I am taking the liberty of cross-posting the following which
might be of interest to both SCREEN-L and MASSCOMM. Readers may
wish to cross-post whatever response they have.
A committee of outside visitors has recently recommended the
"disestablishment" of the Department of Radio, Television, and
Motion Pictures at UNC-Chapel Hill. They suggested that the
remnants of one of the oldest departments in the country be
parceled out to a relatively new Department of Speech
Communication, a to-be-formed Program in Cultural Studies, and
the Journalism Department.
There are perhaps lessons to be learned from this episode. When
I went to Chapel Hill in 1971, I became the only full-time film
professor in North Carolina. At the time the department had a
clear sense of mission: train broadcasters for the North Carolina
industry. They did this very well. Essentially every station in
the state was run by RTVMP graduates. National correspondents
Charles Kuralt and Deborah Potter were also mentored by the then-
department head, Wes Wallace.
In the interim twenty plus years this mission had become diffused
until there were multiple fractures within the department:
between theorists and teachers of production who had little use
for theory; between social science and humanities approaches;
between those who valued research as part of a professor's role
and those who valued only teaching. All of this is confounded by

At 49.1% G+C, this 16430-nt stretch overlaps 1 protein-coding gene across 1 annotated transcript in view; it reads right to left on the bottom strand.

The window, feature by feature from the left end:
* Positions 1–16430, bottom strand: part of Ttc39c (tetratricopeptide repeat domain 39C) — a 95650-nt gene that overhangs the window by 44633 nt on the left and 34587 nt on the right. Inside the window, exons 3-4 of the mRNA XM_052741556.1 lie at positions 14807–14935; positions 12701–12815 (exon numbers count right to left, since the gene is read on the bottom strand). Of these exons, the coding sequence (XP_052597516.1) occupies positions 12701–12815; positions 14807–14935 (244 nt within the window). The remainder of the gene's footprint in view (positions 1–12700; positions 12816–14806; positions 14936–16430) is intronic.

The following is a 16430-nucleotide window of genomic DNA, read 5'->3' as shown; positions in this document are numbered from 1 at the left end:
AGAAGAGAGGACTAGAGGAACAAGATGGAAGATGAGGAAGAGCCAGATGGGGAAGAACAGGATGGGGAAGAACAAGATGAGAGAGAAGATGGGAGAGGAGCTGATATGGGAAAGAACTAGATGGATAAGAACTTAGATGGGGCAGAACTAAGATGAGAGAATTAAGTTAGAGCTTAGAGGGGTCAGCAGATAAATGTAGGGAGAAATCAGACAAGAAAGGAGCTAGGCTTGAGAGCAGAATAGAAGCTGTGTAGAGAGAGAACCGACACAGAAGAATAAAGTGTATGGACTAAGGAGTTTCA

activist students who want only one thing: production training
that will lead to a career in Hollywood, despite the fact that
there was not, and would not be, money for appropriate equipment
and facilities, and faculty.
The department had become essentially unmanageable; it did not
help that successive deans and central administrators had their
own opinions on the issues rending the department. A messy
tenure battle brought all of this to the surface; the dean
essentially placed the department into receivership.
This episode could serve as a textbook case history of Peter
Bukalski's observation that the departments most in peril are
what he calls "the pain-in-the-ass" departments who cannot manage
their own affairs. Regardless of what we may think of deans as a
species, it is clear that they don't want to spend their time
arbitrating internal department squabbles.
By coincidence, a few days before hearing of events in Chapel
Hill I received a letter from Tim Lyons which addressed our
field's status in the university. What he says seems to me to
serve as a useful context in which to view idiosyncratic events
such as those currently in play at the University of North
Carolina. The following is quoted with Tim's permission:
"I wonder how many of our colleagues realize just how little
political strength and clout the film community has within the
college or university, as a discipline. It's always amazed me,
the political naivete of my colleagues at UFVA or SCS, so full of
themselves as the purveyors of the discipline destined to rule
the university (reminds me of those who think that 'communication'
was the sine qua non of a university education) when, in fact,
English, history, poli sci, the hard and soft sciences, continue
to set the political agenda for the running of the university.
Regardless of numbers of majors, size of faculty and annual
budgets, film as a discipline doesn't have the credibility of the
older disciplines; broadcasting does better, but not by much."
Cal Pryluck, Radio-Television-Film, Temple University, Philadelphia
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